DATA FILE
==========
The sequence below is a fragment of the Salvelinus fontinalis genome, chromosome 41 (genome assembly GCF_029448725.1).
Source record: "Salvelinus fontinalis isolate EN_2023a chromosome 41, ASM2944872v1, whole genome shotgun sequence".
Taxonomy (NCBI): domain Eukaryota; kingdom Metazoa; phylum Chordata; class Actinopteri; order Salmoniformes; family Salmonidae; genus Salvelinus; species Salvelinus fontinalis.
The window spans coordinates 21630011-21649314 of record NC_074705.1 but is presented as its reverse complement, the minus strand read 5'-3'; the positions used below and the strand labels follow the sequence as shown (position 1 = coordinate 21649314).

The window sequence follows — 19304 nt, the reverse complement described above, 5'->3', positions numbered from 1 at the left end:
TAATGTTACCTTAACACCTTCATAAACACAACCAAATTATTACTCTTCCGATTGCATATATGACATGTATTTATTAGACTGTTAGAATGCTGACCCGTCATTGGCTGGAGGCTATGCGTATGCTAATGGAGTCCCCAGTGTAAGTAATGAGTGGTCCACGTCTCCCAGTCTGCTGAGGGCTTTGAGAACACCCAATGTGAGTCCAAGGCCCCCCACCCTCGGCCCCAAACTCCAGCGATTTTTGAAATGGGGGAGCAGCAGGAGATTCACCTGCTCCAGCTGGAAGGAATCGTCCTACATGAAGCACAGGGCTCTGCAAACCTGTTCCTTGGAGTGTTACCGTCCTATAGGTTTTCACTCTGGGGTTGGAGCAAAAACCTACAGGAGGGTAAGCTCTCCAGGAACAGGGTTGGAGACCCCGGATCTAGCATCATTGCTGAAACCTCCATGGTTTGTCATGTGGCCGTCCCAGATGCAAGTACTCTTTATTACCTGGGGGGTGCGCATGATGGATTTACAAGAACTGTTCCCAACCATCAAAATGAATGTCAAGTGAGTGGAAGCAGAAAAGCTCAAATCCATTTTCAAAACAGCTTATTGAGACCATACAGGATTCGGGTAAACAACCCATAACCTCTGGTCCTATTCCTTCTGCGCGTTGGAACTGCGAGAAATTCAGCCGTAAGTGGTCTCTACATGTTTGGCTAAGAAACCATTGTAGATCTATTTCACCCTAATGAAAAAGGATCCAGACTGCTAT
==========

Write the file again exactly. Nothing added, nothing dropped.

The sequence below is a fragment of the Salvelinus fontinalis genome, chromosome 41 (genome assembly GCF_029448725.1).
Source record: "Salvelinus fontinalis isolate EN_2023a chromosome 41, ASM2944872v1, whole genome shotgun sequence".
Taxonomy (NCBI): domain Eukaryota; kingdom Metazoa; phylum Chordata; class Actinopteri; order Salmoniformes; family Salmonidae; genus Salvelinus; species Salvelinus fontinalis.
The window spans coordinates 21630011-21649314 of record NC_074705.1 but is presented as its reverse complement, the minus strand read 5'-3'; the positions used below and the strand labels follow the sequence as shown (position 1 = coordinate 21649314).

The window sequence follows — 19304 nt, the reverse complement described above, 5'->3', positions numbered from 1 at the left end:
TAATGTTACCTTAACACCTTCATAAACACAACCAAATTATTACTCTTCCGATTGCATATATGACATGTATTTATTAGACTGTTAGAATGCTGACCCGTCATTGGCTGGAGGCTATGCGTATGCTAATGGAGTCCCCAGTGTAAGTAATGAGTGGTCCACGTCTCCCAGTCTGCTGAGGGCTTTGAGAACACCCAATGTGAGTCCAAGGCCCCCCACCCTCGGCCCCAAACTCCAGCGATTTTTGAAATGGGGGAGCAGCAGGAGATTCACCTGCTCCAGCTGGAAGGAATCGTCCTACATGAAGCACAGGGCTCTGCAAACCTGTTCCTTGGAGTGTTACCGTCCTATAGGTTTTCACTCTGGGGTTGGAGCAAAAACCTACAGGAGGGTAAGCTCTCCAGGAACAGGGTTGGAGACCCCGGATCTAGCATCATTGCTGAAACCTCCATGGTTTGTCATGTGGCCGTCCCAGATGCAAGTACTCTTTATTACCTGGGGGGTGCGCATGATGGATTTACAAGAACTGTTCCCAACCATCAAAATGAATGTCAAGTGAGTGGAAGCAGAAAAGCTCAAATCCATTTTCAAAACAGCTTATTGAGACCATACAGGATTCGGGTAAACAACCCATAACCTCTGGTCCTATTCCTTCTGCGCGTTGGAACTGCGAGAAATTCAGCCGTAAGTGGTCTCTACATGTTTGGCTAAGAAACCATTGTAGATCTATTTCACCCTAATGAAAAAGGATCCAGACTGCTAT